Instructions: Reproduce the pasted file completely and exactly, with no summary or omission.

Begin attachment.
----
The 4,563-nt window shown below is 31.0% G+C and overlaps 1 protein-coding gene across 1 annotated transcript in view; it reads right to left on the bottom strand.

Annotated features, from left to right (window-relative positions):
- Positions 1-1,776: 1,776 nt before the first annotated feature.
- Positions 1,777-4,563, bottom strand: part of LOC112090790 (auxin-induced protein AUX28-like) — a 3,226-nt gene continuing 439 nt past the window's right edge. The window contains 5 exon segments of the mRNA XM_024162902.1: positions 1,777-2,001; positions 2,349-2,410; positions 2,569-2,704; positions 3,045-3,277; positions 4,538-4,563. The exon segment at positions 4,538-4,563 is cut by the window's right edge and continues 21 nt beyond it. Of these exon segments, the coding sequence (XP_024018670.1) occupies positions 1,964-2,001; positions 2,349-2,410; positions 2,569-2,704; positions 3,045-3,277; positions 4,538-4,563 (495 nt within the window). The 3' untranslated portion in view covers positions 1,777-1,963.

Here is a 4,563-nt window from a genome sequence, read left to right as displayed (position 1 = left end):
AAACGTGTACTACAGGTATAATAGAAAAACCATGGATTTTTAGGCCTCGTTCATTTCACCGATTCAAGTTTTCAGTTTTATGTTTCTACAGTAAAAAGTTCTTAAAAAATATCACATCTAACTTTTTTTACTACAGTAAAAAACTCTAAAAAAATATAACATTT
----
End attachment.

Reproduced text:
The 4,563-nt window shown below is 31.0% G+C and overlaps 1 protein-coding gene across 1 annotated transcript in view; it reads right to left on the bottom strand.

Annotated features, from left to right (window-relative positions):
- Positions 1-1,776: 1,776 nt before the first annotated feature.
- Positions 1,777-4,563, bottom strand: part of LOC112090790 (auxin-induced protein AUX28-like) — a 3,226-nt gene continuing 439 nt past the window's right edge. The window contains 5 exon segments of the mRNA XM_024162902.1: positions 1,777-2,001; positions 2,349-2,410; positions 2,569-2,704; positions 3,045-3,277; positions 4,538-4,563. The exon segment at positions 4,538-4,563 is cut by the window's right edge and continues 21 nt beyond it. Of these exon segments, the coding sequence (XP_024018670.1) occupies positions 1,964-2,001; positions 2,349-2,410; positions 2,569-2,704; positions 3,045-3,277; positions 4,538-4,563 (495 nt within the window). The 3' untranslated portion in view covers positions 1,777-1,963.

Here is a 4,563-nt window from a genome sequence, read left to right as displayed (position 1 = left end):
AAACGTGTACTACAGGTATAATAGAAAAACCATGGATTTTTAGGCCTCGTTCATTTCACCGATTCAAGTTTTCAGTTTTATGTTTCTACAGTAAAAAGTTCTTAAAAAATATCACATCTAACTTTTTTTACTACAGTAAAAAACTCTAAAAAAATATAACATTT